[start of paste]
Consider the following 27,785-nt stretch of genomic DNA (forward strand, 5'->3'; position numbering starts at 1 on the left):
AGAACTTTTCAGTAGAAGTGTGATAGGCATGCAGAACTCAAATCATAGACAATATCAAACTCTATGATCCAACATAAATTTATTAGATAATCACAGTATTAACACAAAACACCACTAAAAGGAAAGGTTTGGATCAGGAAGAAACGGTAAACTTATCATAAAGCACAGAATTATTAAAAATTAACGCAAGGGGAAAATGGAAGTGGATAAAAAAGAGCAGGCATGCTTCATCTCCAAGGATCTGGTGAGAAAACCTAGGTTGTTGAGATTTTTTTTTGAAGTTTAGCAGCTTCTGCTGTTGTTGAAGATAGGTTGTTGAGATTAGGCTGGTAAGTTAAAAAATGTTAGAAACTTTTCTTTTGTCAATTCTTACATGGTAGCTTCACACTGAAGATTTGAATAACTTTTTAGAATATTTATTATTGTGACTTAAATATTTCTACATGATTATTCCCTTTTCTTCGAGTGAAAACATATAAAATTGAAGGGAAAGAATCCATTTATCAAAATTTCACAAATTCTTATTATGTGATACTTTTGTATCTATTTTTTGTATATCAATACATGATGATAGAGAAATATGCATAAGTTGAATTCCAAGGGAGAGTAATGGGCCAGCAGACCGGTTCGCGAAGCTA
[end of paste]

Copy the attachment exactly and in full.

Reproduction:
Consider the following 27,785-nt stretch of genomic DNA (forward strand, 5'->3'; position numbering starts at 1 on the left):
AGAACTTTTCAGTAGAAGTGTGATAGGCATGCAGAACTCAAATCATAGACAATATCAAACTCTATGATCCAACATAAATTTATTAGATAATCACAGTATTAACACAAAACACCACTAAAAGGAAAGGTTTGGATCAGGAAGAAACGGTAAACTTATCATAAAGCACAGAATTATTAAAAATTAACGCAAGGGGAAAATGGAAGTGGATAAAAAAGAGCAGGCATGCTTCATCTCCAAGGATCTGGTGAGAAAACCTAGGTTGTTGAGATTTTTTTTTGAAGTTTAGCAGCTTCTGCTGTTGTTGAAGATAGGTTGTTGAGATTAGGCTGGTAAGTTAAAAAATGTTAGAAACTTTTCTTTTGTCAATTCTTACATGGTAGCTTCACACTGAAGATTTGAATAACTTTTTAGAATATTTATTATTGTGACTTAAATATTTCTACATGATTATTCCCTTTTCTTCGAGTGAAAACATATAAAATTGAAGGGAAAGAATCCATTTATCAAAATTTCACAAATTCTTATTATGTGATACTTTTGTATCTATTTTTTGTATATCAATACATGATGATAGAGAAATATGCATAAGTTGAATTCCAAGGGAGAGTAATGGGCCAGCAGACCGGTTCGCGAAGCTA